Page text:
Last year Baldanza was forwarded a complaint by a couple who missed a concert because their flight was delayed. The couple wanted a refund for both their flights and concert tickets. In any angry outburst Baldanza “inadvertedly” replied directly to the couple by email instead of forwarding his response to the customer service rep. He basically told them where they could shove their refund claim form. “We owe him nothing…let him tell the world how bad we are.”

That’s exactly what the complainants did, with just about every consumer advocacy and business blog in the U.S. picking up and running with the story. Bad news travels fast. I first read about this incident through an article in Air Transport World appropriately entitled “How Low Can You Go?”. Apparently Spirit Airlines prides itself on the fact that there is no receptionist to greet visitors arriving at their headquarters because this saves 2 cents per customer. It seems like the company has a lot to learn about relationship building and delivering on service.

I mention this episode because it underlines how the Web can be a twin edged sword. Sure it allows aggregation of content and customers and a hefty global reach. But it can also bite back hard when things go wrong. Corporations can no longer rely on anonymity in a connected marketplace. It doesn’t matter that James and Christine only paid 75 buckseach  for their air ticket – they are still valuable customers. Reputational capital is an important part of a company’s intangible asset base.

To be fair, the airline did offer to refund the price of the air tickets only. But why was the CEO even dealing with this complaint in the first place? Clearly not his area of expertise. If your business does not have a quality assurance programme and strategy for dealing with complaints it is fatally flawed. Oh – and by the way, Spirit Airlines made a loss of $US 49 million in 2007.

Research Funding Equity Sought by CRIs

Outspoken AgResearch CEO Andy West has this week raised the volume level over the ongoing debate on the issue of funding uncertainty for Crown Research Institutes (CRIs).

University based research organisations receive public funding based on periodic review of their output performance and through the Marsden Fund. The current arrangements mean that a university PhD project on “Bogan Westies” can theoretically get funding whilst a three year CRI study on bee mites or biofuel feedstock crops might not. The CRIs argue that this is unjust.

The sometimes humourous and occasionally “ACRI-monious” shouting match between Universities and CRIs spills into the public domain periodically. But the debate has a more serious side. It’s bad enough that universities are competing with each other for funding and students but it beggars belief that our national innovation system pits talented researchers against each other in Darwinian fashion. Inevitably some worthy research projects will miss out on resources.

For several reasons I’m entirely in favour of blue skies research that explores social issues or esoteric science which may have no immediate obvious commercial return. Firstly we need to cultivate a pool of intellectual talent across the entire research spectrum and not just in the physical and biological sciences. Secondly, non-commercial research sometimes has unexpected commercial applications and frequently involves building international linkages with agencies and researchers abroad, which can lead to profitable collaborations downstream. Finally supporting a diversity of research is the responsibility of any open and inclusive society.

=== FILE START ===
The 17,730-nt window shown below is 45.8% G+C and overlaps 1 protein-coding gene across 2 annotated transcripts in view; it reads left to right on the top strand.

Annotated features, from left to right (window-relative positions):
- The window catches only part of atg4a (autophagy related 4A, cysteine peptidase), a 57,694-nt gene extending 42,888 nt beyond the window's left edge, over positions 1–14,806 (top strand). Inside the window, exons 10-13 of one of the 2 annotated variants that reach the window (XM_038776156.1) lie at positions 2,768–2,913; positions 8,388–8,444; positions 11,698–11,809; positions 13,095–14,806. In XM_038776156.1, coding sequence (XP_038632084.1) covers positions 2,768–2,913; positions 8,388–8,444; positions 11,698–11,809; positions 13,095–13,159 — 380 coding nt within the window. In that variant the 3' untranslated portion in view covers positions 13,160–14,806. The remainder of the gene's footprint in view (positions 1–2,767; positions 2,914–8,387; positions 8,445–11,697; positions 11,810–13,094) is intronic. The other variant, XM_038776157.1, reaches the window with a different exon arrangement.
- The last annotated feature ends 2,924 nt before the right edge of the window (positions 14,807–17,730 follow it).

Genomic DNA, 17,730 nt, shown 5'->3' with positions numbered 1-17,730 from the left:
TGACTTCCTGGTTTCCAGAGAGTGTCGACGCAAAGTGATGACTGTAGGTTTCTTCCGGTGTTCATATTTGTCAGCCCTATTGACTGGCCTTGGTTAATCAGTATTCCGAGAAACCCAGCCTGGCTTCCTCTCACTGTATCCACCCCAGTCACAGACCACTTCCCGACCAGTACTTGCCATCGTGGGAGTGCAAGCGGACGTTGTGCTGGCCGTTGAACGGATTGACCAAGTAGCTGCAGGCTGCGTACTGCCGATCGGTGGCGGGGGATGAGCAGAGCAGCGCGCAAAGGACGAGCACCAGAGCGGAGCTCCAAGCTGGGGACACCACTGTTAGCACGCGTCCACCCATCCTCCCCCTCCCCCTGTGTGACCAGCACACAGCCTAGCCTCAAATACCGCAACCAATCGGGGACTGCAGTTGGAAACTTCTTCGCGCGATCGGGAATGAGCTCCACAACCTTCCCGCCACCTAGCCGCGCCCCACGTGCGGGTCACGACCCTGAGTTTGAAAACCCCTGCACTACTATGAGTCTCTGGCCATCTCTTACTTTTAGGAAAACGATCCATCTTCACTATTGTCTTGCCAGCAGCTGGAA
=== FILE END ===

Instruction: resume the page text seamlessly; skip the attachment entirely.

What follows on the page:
But as AgResearch point out in their 2020 blueprint for agricultural sciences research in New Zealand, over half of our national income is derived from exporting agricultural produce. Is it fair then that agricultural research organisations feel so hard pressed obtaining secure and long term funding for research that underpins the growth and especially the sustainability of this enterprise?

Silicon Valley Challenges Auto Makers to Think

A brainstorming conversation held at Google’s headquarters has led to VC investment in a new kind of electric car. Think, a Norwegian based manufacturer of next generation electric cars, is pitching the project as foreshadowing a paradigmatic shift in the logic around personal mobility and connectivity. Not only does their concept vehicle have green credentials, but it is marketed entirely via the Internet and is itself web enabled with communications and self-diagnostic tools. In an article in Business 2.0, Think CEO Jan-Olaf Willums outlines just how the company intends to compete against the huge car manufacturers.

But the technology is not without issues of its own. One glitch is that the kind of battery you need to provide energy for a small car still comprises about half the capital investment of such a vehicle. To solve this problem, Think plan to set up battery leasing and reconditioning franchises to support vehicle owners. There is also the question of the environmentally sound disposal of battery components when they reach life’s end. With input from other tech firms in Silicon Valley, these and other problems with the batteries will no doubt be addressed over time.

The only real question is about what uptake will be like in the world’s largest car market. But given growing unease over climate change and uncertainties around oil supplies, it seems like quite a good time to be revisiting the electric car idea. Traditional car manufacturers have struggled to innovate around finding greener solutions for transport. In fact they have struggled to redefine their industry at all despite huge financial losses.

But liquid fuels (of one sort of another) seem likely to remain a major part of the mix for a long time yet and electric vehicles may still struggle against the prevailing marketplace until there are further stepwise break-throughs in the technology.

[tags] cleantech, sustainability, technology [/tags]